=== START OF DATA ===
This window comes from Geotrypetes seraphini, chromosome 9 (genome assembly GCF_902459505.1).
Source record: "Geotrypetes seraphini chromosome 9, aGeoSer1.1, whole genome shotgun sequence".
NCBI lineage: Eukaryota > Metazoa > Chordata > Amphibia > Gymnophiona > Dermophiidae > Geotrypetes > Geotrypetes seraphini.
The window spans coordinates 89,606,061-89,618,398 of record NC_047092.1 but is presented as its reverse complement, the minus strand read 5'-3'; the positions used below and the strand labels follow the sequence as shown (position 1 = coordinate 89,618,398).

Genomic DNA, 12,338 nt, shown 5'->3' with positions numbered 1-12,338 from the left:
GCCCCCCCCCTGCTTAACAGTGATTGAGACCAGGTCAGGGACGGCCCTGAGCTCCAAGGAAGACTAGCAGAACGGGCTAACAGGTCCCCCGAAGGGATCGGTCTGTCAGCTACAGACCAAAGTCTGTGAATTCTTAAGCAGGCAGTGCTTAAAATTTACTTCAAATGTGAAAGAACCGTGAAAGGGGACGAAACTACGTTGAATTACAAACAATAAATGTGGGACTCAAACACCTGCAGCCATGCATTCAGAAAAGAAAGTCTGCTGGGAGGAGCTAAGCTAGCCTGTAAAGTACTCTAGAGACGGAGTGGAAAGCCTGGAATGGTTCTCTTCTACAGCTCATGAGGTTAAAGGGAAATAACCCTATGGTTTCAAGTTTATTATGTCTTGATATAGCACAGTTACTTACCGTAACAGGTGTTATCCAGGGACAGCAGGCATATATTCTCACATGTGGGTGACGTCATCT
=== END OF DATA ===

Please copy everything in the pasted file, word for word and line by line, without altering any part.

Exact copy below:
This window comes from Geotrypetes seraphini, chromosome 9 (genome assembly GCF_902459505.1).
Source record: "Geotrypetes seraphini chromosome 9, aGeoSer1.1, whole genome shotgun sequence".
NCBI lineage: Eukaryota > Metazoa > Chordata > Amphibia > Gymnophiona > Dermophiidae > Geotrypetes > Geotrypetes seraphini.
The window spans coordinates 89,606,061-89,618,398 of record NC_047092.1 but is presented as its reverse complement, the minus strand read 5'-3'; the positions used below and the strand labels follow the sequence as shown (position 1 = coordinate 89,618,398).

Genomic DNA, 12,338 nt, shown 5'->3' with positions numbered 1-12,338 from the left:
GCCCCCCCCCTGCTTAACAGTGATTGAGACCAGGTCAGGGACGGCCCTGAGCTCCAAGGAAGACTAGCAGAACGGGCTAACAGGTCCCCCGAAGGGATCGGTCTGTCAGCTACAGACCAAAGTCTGTGAATTCTTAAGCAGGCAGTGCTTAAAATTTACTTCAAATGTGAAAGAACCGTGAAAGGGGACGAAACTACGTTGAATTACAAACAATAAATGTGGGACTCAAACACCTGCAGCCATGCATTCAGAAAAGAAAGTCTGCTGGGAGGAGCTAAGCTAGCCTGTAAAGTACTCTAGAGACGGAGTGGAAAGCCTGGAATGGTTCTCTTCTACAGCTCATGAGGTTAAAGGGAAATAACCCTATGGTTTCAAGTTTATTATGTCTTGATATAGCACAGTTACTTACCGTAACAGGTGTTATCCAGGGACAGCAGGCATATATTCTCACATGTGGGTGACGTCATCT